Throttle Sneak Peak!

Throttle Sneak Peak!

Dead Rail, Shop News
Progress! Circuit boards for the new throttle kit have arrived at the Berrett Hill shops. We anticipate having units you can put your hands on at the upcoming Midwest Narrow Gauge Show later this month -- and we suspect they'll even be functional!
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Setting up DelTang’s Rx102 Receiver

Setting up DelTang’s Rx102 Receiver

Dead Rail, Shop News
I've recently started to resell DelTang's Rx102 receiver, which is intended for use with live steam or large scale trains that have power requirements that go beyond the current handling capabilities of the Rx65 (by use of an external ESC and reversing switch). While the Rx102 is highly configurable, it deviates from many of the "standard" DelTang binding and setup procedures, instead relying on jumper plugs for setting most functions. We've set up a special page just for the Rx102 programming options, which you can view here. [gallery link="file" ids="4851,4868,4869"]
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Choosing Your DelTang Throttle Kit

Dead Rail
While DelTang offer several throttle choices, I've found that the Tx21 and Tx22 throttles are by far the two most popular options, which is why I've only been carrying those two. The only difference between them is that the Tx21 is a "single loco" throttle, and the Tx22 offers "Selecta" control of 1 of 12 locos. However, just because the Tx21 doesn't have the Selecta feature, that doesn't mean that it can only control one locomotive, because it is possible to bind an unlimited number of locos to a single throttle -- the process of binding tells the receiver which throttle it can accept commands from. Any loco that has been bound to a Tx21 throttle will respond if it's turned on. So, if you're a lone wolf who only…
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Deltang R/C Equipment to be Available From The On30 Guy™

Dead Rail
The details are still being hammered out, but in the near future you'll be able to order your Deltang transmitters and receivers through The On30 Guy, along with some common accessories such as switches, batteries and connectors. I'm also working with my friends at Berrett Hill to develop a few specialized accessories to ease installation and operation. Keep your eyes on the site for more details as they develop.   
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The Dead Rail Primer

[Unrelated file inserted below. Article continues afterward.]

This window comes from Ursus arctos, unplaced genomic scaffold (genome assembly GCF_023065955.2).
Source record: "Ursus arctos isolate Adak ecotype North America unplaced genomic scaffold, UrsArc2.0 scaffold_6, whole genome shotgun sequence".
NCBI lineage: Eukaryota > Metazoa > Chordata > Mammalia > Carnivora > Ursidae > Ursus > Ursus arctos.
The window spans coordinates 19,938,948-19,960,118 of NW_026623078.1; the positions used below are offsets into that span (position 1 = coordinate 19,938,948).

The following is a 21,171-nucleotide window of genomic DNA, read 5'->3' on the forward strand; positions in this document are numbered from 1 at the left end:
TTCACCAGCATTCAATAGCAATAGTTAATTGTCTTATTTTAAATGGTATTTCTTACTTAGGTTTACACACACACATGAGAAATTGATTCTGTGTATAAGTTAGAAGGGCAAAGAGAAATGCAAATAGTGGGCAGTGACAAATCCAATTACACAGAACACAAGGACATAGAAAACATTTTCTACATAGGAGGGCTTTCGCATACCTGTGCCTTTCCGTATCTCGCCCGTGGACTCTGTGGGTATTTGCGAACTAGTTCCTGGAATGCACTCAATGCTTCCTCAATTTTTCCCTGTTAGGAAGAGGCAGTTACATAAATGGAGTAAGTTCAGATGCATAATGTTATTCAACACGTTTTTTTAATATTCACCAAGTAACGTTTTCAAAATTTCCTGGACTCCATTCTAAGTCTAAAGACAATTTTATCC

Dead Rail
As many of you have noticed, I've started work on a primer for those interested in switching to Dead Rail operation, with a concentration on the Deltang series of 2.4GHz DSM2 radio control modules. For folks who don't care about sound and want the simplest setup possible, I think this system represents the best value currently available. While Dead Rail is far from being "plug-and-play," there are some interesting things on the way that will go a long way to easing the transition. As I get more locomotives converted, I'll show the steps involved in each one that I have. In the mean time, enjoy the information that's in the primer already, and if you have questions, please don't hesitate to use the Dead Rail FAQ section to ask them.
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Battery Power It Is

Dead Rail
Back in June of last year, I commented that I was considering getting rid of DCC and sound in my locos, and going with battery-powered radio-control. Yesterday, I was again at Steve Fisher's layout for an operating session. Many of Steve's locos have now been converted to battery power, and operations were vastly improved over previous sessions. While there are several reasons for the improvement, the battery power is a significant contributor to the improved operational reliability. On this visit to Steve's, I was running trains instead of dispatching. Steve Sherrill, who was the yard master and who is also a major proponent of battery operations, made sure that all of the trains I ran were battery powered. It was  so much fun! Here are some of the pluses to going…
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Radio Control v. DCC/Sound for the Corrina & Searsport

DCC, Dead Rail, Locomotives and Rolling Stock
This is going to come a a shock, and I almost can't believe that I'm actually contemplating this: the removal of most, if not all, of the electrical wiring from my layout, and switching to battery-operated radio control. I'd probably also lose the servo-controlled turnouts in favor of hand-throws. [caption id="attachment_2294" align="alignright" width="180"] Deltang Tx21 Transmitter[/caption] I'm contemplating this after seeing first-hand the performance of the radio throttles and receivers from Deltang at an operating session on Steve Fisher's layout this past weekend. A few locos had been stripped of most of the electronics supplied by the manufacturer to make room for the receiver and batteries. With the exception of one transmitter battery going dead, they ran all day! No stopping for shorts or mystery DCC problems (which did occur). [caption id="attachment_2293"…
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